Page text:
Back on the highway we went over a bridge labeled "Wabash and Erie Canal" at which I said, "Erie Canal? Isn't that in Panama?" and got the song "Low Bridge" stuck in my head until I finally looked it up on YouTube on my phone. Seeing how late it was then, we didn't stop at the other two possibilities, one of which was a Lincoln historic site, but trucked on across Indiana, into Louisville, and then north toward Cincinnati. Louisville wasn't difficult to navigate, but outside of town there was construction, and bumper-to-bumper traffic for many miles.
As we approached our hotel, we noticed one exit had many eating establishments listed, but there was a highway sign saying that road was under construction and we should "consider alternate routes." So we went on to the next exit, where our hotel was, but there was nothing close by the interstate there. Turned around and headed back to the Interstate going south, the on-ramp somehow bypassed the exit we wanted and entered the highway after the exit left it. Sigh. So we got off the next one, and found a Steak and Shake, where we all ate off the menu for $34. We finally made it to Microtel ofFlorence, Kentucky, and check-in went smoothly, though we were told our rooms would be "sort of across the hall from each other." They were separated by about 4 rooms.
The initial feelings we had upon entering the room were entirely my own fault. When researching this hotel, I saw pictures of a "one bed suite" which clearly showed a bed, kitchenette, and a sofa. I saw pictures of a "two bed suite" which showed 2 beds, a kitchenette, and left some space to the imagination. My imagination filled in a sitting area. But there isn't one. What you see in the picture is all you get. There is a window seat with a sort of futon cushion and a hard pillow meant for sitting against to look out the window or read a book. We were frustrated and disappointed. I called for bedding, and sheets and pillows were promptly brought up (no blankets).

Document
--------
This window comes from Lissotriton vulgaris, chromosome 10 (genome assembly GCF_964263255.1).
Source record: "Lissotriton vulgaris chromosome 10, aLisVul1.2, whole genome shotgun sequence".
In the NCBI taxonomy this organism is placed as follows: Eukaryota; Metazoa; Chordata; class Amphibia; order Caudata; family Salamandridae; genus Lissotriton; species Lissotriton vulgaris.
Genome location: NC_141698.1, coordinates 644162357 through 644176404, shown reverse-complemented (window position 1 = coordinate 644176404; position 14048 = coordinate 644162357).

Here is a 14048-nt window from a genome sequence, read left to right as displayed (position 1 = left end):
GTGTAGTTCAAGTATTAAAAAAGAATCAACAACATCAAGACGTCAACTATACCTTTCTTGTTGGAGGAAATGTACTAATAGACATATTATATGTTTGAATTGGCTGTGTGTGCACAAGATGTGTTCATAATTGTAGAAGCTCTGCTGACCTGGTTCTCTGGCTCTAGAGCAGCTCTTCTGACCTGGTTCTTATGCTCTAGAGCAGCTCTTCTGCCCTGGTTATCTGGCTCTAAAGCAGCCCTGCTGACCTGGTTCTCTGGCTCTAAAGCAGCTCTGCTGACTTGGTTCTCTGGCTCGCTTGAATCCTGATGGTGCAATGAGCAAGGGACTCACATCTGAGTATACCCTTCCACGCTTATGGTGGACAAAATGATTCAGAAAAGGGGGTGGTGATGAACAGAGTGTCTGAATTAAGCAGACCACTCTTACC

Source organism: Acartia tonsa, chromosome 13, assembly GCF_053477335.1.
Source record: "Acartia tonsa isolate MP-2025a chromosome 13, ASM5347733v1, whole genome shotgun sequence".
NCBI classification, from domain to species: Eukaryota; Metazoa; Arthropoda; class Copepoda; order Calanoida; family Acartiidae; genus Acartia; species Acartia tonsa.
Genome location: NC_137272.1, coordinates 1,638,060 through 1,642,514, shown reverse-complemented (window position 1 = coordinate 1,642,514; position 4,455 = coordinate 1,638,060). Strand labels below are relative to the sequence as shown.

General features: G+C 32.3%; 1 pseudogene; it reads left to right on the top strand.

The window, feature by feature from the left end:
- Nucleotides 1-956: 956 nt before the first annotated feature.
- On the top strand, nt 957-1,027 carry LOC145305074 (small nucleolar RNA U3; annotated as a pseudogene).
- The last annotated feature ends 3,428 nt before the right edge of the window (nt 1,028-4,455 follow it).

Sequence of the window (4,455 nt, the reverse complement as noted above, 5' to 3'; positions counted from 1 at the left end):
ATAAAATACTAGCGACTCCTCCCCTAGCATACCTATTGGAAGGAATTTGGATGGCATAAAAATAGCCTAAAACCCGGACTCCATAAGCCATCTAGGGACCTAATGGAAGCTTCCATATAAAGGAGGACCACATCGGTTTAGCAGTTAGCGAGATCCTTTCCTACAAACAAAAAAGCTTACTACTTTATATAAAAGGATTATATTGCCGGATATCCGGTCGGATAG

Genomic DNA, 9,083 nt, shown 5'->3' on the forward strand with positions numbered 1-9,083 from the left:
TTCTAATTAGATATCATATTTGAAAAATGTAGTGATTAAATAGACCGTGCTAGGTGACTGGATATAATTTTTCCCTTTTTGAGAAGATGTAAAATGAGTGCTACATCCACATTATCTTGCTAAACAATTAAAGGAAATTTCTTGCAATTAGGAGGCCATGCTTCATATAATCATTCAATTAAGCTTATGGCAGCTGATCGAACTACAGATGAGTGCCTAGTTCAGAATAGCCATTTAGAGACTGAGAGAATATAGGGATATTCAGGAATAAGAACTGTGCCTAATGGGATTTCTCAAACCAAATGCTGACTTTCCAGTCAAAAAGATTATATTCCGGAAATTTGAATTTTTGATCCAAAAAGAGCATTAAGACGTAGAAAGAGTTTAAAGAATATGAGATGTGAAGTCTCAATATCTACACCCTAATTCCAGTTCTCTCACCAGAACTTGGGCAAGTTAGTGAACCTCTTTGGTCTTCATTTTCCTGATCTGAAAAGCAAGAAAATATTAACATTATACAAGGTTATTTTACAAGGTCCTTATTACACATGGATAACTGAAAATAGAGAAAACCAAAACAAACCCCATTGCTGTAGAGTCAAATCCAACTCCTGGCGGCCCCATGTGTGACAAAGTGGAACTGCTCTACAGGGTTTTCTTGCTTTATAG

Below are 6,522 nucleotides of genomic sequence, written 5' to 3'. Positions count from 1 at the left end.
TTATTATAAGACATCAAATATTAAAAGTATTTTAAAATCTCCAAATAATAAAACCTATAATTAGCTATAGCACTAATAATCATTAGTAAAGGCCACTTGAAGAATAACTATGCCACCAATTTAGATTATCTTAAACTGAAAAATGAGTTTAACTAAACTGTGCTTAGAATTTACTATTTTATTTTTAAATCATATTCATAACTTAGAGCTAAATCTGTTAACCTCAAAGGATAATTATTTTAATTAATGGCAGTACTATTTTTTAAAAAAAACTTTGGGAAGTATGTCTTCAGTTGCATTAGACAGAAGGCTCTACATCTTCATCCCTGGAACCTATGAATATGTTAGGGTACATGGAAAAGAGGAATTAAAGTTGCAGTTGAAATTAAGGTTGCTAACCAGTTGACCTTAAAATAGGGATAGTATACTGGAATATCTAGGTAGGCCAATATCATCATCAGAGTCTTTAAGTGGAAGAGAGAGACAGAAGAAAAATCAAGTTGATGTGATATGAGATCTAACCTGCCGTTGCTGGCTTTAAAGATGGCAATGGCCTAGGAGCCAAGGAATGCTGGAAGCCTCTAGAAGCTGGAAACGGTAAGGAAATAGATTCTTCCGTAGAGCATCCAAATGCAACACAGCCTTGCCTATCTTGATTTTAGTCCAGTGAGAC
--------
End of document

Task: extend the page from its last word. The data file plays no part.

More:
Daniel ran wild again, this time playing mainly with the mini fridge. He pulled out a shelf and carried it around the room asking us if we wanted a "bite." I don't know where he gets his ideas. We settled down for the night with Daniel in between Taryn and Naysha (he was supposed to sleep with me, but wouldn't), and Ella on the window seat. But then Ella got cold (or something) and climbed into my bed. And then Naysha got frumpy and got on the window seat. But about 1 am Naysha fell out of bed, and in the dark and sleepy state she tried to prop up the futon between the window ledge and my bed. I told her that wouldn't work and to sort it out while I used the bathroom. When I came back, Naysha was in my bed and Ella was laying sideways across the place I had been. So I got the futon onto the floor and tried to sleep there.
That room was so noisy! The A/C ran constantly, and finally grated my last nerve so I turned it off. Then I could hear the airplanes at the Cincinnati International Airport. Then I heard the man upstairs running sprints across his room. Then I heard the cleaning crew going out for a smoke under my window. I did open the window and yell at them, but by then it was too late for sleeping anyway and we are on to the next day.